Hands-on: Making Leopard servers simple

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This is instead of the more robust use of security certificates available in advanced mode. Another example is that although Mac and Windows file sharing is supported (using the Apple Filing and Server Message Block protocols, respectively), other file services such as the Network File System in Unix are not.

For the most part, these differences aren't likely to be of concern to users wishing to set up a server quickly and easily. Users familiar with previous versions of Mac OS X Server, however, should familiarize themselves with some of the changes by reading the "Getting Started" document that accompanies Leopard Server. More importantly, users who begin with the simplified setup and then switch to advanced mode should make sure that they thoroughly understand the functionality of advanced mode and the differences between it and the simpler set-up options.

Moving to advanced mode

It is possible and relatively simple to move from standard or workgroup mode to advanced mode. However, the process is a one-way street. Once Leopard Server is placed in advanced mode, it can't be reverted without reinstalling or restoring from a backup. This makes sense when you consider that there are several configuration changes that can be made in various advanced administration tools that can't be adjusted in Server Preferences.

All that's required to change modes is launching the Server Admin application, which is used in advanced management, and connecting to the server. After authenticating with an administrator account, you'll be warned that Server Admin is not intended to manage servers in standard or workgroup mode. And you'll be given the option to convert the server to advanced mode. After conversion, the services that were configured in standard or workgroup mode remain configured and available, as do any existing user accounts.

Overall impressions

As an experienced Mac OS X server administrator, I was very curious as to whether Apple would really be able to pull off a very simple interface to Leopard Server. Overall, I have to say that Apple did it. The simplified set-up process is easy, provided you have all the requisite information ahead of time. Server Preferences is also incredibly intuitive and easy to operate.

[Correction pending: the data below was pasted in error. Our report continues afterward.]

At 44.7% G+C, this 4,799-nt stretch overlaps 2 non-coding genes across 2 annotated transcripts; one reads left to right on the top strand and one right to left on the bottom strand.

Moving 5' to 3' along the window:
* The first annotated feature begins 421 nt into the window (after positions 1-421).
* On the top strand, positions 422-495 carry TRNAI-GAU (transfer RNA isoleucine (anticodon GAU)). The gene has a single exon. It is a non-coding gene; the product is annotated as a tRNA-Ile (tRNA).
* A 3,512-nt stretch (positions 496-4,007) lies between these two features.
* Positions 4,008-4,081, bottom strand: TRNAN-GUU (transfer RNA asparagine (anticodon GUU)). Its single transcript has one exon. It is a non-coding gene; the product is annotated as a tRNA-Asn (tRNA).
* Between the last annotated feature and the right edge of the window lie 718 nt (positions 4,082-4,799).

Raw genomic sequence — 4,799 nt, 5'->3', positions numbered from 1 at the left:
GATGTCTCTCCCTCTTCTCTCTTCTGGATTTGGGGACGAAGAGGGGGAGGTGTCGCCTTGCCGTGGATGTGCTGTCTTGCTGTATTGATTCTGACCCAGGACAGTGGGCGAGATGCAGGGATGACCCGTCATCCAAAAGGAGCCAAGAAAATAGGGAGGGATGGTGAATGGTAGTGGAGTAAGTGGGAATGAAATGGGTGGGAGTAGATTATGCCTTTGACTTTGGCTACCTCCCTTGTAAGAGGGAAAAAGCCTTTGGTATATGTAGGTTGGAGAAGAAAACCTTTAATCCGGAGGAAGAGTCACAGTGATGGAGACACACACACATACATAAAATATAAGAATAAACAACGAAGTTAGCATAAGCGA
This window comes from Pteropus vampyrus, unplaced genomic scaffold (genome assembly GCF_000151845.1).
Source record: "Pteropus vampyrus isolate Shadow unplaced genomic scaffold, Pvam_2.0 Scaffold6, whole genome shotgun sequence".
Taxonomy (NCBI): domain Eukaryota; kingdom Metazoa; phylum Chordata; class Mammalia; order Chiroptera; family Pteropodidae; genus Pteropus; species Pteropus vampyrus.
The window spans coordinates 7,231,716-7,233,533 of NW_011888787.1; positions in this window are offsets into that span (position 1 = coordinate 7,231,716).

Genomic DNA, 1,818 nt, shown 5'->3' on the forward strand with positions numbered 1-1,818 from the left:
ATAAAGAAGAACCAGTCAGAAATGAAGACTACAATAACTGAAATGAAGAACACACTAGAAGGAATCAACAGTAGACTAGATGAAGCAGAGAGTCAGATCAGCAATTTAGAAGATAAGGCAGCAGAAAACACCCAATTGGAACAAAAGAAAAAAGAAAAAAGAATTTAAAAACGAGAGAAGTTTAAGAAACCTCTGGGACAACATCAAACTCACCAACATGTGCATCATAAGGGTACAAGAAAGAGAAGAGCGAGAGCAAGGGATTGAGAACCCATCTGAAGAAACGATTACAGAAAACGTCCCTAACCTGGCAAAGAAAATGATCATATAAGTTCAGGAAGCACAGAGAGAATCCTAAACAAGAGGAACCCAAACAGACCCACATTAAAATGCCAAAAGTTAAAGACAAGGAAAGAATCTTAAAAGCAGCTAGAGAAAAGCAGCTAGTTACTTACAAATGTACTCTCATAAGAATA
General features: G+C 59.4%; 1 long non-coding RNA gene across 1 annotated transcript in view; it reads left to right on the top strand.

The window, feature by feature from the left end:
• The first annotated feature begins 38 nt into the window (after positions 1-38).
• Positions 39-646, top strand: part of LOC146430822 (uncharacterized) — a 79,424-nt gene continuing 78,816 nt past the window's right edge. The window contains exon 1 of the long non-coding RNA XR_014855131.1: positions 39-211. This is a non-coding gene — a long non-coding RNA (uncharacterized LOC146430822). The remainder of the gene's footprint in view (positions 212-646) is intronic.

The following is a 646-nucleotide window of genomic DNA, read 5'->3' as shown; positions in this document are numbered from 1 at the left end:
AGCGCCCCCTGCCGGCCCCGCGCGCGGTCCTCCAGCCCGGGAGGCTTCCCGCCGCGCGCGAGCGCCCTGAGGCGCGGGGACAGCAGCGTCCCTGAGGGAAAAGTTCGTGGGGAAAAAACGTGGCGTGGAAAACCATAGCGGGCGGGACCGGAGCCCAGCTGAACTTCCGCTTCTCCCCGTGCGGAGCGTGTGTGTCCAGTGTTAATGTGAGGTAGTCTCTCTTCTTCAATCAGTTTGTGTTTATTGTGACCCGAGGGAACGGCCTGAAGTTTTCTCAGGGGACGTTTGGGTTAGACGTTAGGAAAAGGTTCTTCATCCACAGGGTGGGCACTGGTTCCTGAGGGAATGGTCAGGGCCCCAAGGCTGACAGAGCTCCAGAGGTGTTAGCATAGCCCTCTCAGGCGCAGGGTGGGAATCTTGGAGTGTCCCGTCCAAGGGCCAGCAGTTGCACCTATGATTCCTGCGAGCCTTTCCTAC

Anyone with an understanding of home networking concepts should be successful in configuring and managing most services. Making full use of Internet services beyond a local network -- such as setting up e-mail, external Web site access and VPN, and integration of iChat Server with outside Jabber networks including Google's GTalk -- does require a certain level of understanding of DNS and related Internet technologies.

Experienced administrators are likely to find the simplified set-up options limited and, as mentioned above, might even find the ways Apple has implemented account management a little jarring. That said, the product does a pretty good job of walking the fine line between being easy to use and providing needed services.

Ryan Faas is a freelance writer and technology consultant specializing in Mac and multiplatform network issues. In addition to writing for Computerworld, he is a frequent contributor to InformIT.com. Faas was also co-author of Essential Mac OS X Panther Server Administration (O'Reilly Media Inc., 2005). You can find more information about Faas, his consulting services and recently published work at www.ryanfaas.com, and you can e-mail him at ryan@ryanfaas.com.

Copyright © 2008 IDG Communications, Inc.

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